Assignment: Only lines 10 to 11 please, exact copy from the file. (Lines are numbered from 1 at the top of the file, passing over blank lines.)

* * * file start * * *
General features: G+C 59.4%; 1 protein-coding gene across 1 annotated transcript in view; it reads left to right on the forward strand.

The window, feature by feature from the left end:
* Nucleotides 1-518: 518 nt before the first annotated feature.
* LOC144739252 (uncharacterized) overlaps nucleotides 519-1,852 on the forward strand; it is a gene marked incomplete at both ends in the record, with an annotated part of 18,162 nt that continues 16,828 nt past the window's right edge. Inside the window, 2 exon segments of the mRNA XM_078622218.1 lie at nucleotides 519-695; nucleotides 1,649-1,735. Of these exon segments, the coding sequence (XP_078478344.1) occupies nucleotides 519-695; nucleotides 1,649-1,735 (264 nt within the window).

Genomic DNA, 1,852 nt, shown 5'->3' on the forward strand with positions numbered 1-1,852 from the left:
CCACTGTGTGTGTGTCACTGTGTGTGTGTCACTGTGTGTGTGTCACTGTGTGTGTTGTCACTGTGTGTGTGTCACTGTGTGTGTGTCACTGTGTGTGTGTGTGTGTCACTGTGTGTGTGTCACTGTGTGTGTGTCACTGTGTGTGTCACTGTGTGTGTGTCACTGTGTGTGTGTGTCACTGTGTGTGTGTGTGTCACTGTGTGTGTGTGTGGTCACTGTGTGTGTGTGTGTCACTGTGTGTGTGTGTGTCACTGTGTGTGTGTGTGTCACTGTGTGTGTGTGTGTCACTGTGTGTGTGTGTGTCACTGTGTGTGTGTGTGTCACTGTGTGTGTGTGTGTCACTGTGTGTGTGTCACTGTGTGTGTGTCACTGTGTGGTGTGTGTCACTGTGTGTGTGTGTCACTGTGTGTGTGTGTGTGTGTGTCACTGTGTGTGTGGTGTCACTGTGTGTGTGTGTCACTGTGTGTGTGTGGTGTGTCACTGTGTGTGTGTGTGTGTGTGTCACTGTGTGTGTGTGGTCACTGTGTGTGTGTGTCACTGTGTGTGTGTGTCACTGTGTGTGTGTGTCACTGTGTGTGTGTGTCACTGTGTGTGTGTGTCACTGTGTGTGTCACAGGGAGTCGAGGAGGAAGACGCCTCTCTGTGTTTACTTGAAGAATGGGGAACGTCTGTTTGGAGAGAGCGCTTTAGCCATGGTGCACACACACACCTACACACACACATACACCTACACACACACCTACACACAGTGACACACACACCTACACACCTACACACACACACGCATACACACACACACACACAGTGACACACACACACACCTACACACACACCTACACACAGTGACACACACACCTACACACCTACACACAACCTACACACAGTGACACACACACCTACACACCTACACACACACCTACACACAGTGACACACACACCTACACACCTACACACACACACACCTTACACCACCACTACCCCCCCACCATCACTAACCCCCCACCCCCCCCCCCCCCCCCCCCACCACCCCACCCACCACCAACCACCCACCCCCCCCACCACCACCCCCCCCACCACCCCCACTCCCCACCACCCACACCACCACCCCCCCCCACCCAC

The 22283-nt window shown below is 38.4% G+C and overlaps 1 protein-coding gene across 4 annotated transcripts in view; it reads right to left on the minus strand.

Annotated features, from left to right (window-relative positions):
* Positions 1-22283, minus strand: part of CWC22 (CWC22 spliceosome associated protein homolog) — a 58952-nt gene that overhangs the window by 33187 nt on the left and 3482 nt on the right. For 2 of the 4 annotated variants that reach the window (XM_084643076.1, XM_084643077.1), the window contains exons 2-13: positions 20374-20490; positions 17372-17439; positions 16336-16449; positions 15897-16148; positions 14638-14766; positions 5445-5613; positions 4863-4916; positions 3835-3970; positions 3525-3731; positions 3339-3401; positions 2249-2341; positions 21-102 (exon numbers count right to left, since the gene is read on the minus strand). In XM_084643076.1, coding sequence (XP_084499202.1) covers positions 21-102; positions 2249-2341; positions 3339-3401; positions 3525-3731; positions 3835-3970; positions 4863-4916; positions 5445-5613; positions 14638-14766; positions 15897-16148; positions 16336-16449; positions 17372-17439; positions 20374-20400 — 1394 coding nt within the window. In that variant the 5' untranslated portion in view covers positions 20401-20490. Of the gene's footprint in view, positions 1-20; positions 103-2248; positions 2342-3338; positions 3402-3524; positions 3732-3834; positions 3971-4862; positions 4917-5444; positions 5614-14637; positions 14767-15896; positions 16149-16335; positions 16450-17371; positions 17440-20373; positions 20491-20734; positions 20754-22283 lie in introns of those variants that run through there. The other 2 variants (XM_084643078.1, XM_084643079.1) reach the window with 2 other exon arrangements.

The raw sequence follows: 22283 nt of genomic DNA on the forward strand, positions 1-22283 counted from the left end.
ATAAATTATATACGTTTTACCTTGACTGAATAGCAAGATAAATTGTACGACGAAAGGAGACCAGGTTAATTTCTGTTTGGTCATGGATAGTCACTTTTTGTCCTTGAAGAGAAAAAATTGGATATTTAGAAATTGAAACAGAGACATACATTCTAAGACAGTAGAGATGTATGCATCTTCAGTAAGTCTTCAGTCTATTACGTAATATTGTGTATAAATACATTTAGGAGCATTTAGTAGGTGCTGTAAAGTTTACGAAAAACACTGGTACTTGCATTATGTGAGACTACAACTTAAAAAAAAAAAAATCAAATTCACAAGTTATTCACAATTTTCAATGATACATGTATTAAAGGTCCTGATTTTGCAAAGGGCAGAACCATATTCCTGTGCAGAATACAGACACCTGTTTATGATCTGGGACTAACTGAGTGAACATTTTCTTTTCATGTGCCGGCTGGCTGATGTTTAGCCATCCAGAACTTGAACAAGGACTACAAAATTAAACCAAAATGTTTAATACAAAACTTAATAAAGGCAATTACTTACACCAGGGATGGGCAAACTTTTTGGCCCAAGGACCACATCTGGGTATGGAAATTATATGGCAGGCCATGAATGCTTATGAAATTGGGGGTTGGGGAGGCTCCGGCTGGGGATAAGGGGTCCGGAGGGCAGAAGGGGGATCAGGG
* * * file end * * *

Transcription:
The raw sequence follows: 22283 nt of genomic DNA on the forward strand, positions 1-22283 counted from the left end.
ATAAATTATATACGTTTTACCTTGACTGAATAGCAAGATAAATTGTACGACGAAAGGAGACCAGGTTAATTTCTGTTTGGTCATGGATAGTCACTTTTTGTCCTTGAAGAGAAAAAATTGGATATTTAGAAATTGAAACAGAGACATACATTCTAAGACAGTAGAGATGTATGCATCTTCAGTAAGTCTTCAGTCTATTACGTAATATTGTGTATAAATACATTTAGGAGCATTTAGTAGGTGCTGTAAAGTTTACGAAAAACACTGGTACTTGCATTATGTGAGACTACAACTTAAAAAAAAAAAAATCAAATTCACAAGTTATTCACAATTTTCAATGATACATGTATTAAAGGTCCTGATTTTGCAAAGGGCAGAACCATATTCCTGTGCAGAATACAGACACCTGTTTATGATCTGGGACTAACTGAGTGAACATTTTCTTTTCATGTGCCGGCTGGCTGATGTTTAGCCATCCAGAACTTGAACAAGGACTACAAAATTAAACCAAAATGTTTAATACAAAACTTAATAAAGGCAATTACTTACACCAGGGATGGGCAAACTTTTTGGCCCAAGGACCACATCTGGGTATGGAAATTATATGGCAGGCCATGAATGCTTATGAAATTGGGGGTTGGGGAGGCTCCGGCTGGGGATAAGGGGTCCGGAGGGCAGAAGGGGGATCAGGG